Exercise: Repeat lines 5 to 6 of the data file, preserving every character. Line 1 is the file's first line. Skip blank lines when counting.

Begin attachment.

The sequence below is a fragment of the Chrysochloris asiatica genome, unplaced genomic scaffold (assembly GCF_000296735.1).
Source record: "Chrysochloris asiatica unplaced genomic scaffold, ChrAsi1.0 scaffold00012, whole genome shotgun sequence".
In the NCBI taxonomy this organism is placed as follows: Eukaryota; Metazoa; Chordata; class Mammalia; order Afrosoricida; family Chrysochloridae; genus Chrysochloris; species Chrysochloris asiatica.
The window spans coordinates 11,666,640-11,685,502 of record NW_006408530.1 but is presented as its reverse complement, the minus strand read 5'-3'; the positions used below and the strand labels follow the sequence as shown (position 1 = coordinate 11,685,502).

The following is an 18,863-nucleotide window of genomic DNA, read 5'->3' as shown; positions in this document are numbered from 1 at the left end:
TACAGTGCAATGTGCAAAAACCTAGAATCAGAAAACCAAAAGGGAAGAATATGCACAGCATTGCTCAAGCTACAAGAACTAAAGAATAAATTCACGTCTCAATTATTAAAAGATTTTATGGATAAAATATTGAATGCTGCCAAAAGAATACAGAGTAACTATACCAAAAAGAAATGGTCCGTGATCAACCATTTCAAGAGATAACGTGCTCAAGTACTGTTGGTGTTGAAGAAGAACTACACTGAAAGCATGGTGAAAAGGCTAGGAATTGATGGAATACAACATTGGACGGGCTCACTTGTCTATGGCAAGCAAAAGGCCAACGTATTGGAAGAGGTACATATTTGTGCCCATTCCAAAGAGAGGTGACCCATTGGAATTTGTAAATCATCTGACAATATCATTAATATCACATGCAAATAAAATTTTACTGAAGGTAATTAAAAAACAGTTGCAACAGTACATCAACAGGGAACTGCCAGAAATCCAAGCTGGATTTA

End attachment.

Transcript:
The following is an 18,863-nucleotide window of genomic DNA, read 5'->3' as shown; positions in this document are numbered from 1 at the left end:
TACAGTGCAATGTGCAAAAACCTAGAATCAGAAAACCAAAAGGGAAGAATATGCACAGCATTGCTCAAGCTACAAGAACTAAAGAATAAATTCACGTCTCAATTATTAAAAGATTTTATGGATAAAATATTGAATGCTGCCAAAAGAATACAGAGTAACTATACCAAAAAGAAATGGTCCGTGATCAACCATTTCAAGAGATAACGTGCTCAAGTACTGTTGGTGTTGAAGAAGAACTACACTGAAAGCATGGTGAAAAGGCTAGGAATTGATGGAATACAACATTGGACGGGCTCACTTGTCTATGGCAAGCAAAAGGCCAACGTATTGGAAGAGGTACATATTTGTGCCCATTCCAAAGAGAGGTGACCCATTGGAATTTGTAAATCATCTGACAATATCATTAATATCACATGCAAATAAAATTTTACTGAAGGTAATTAAAAAACAGTTGCAACAGTACATCAACAGGGAACTGCCAGAAATCCAAGCTGGATTTA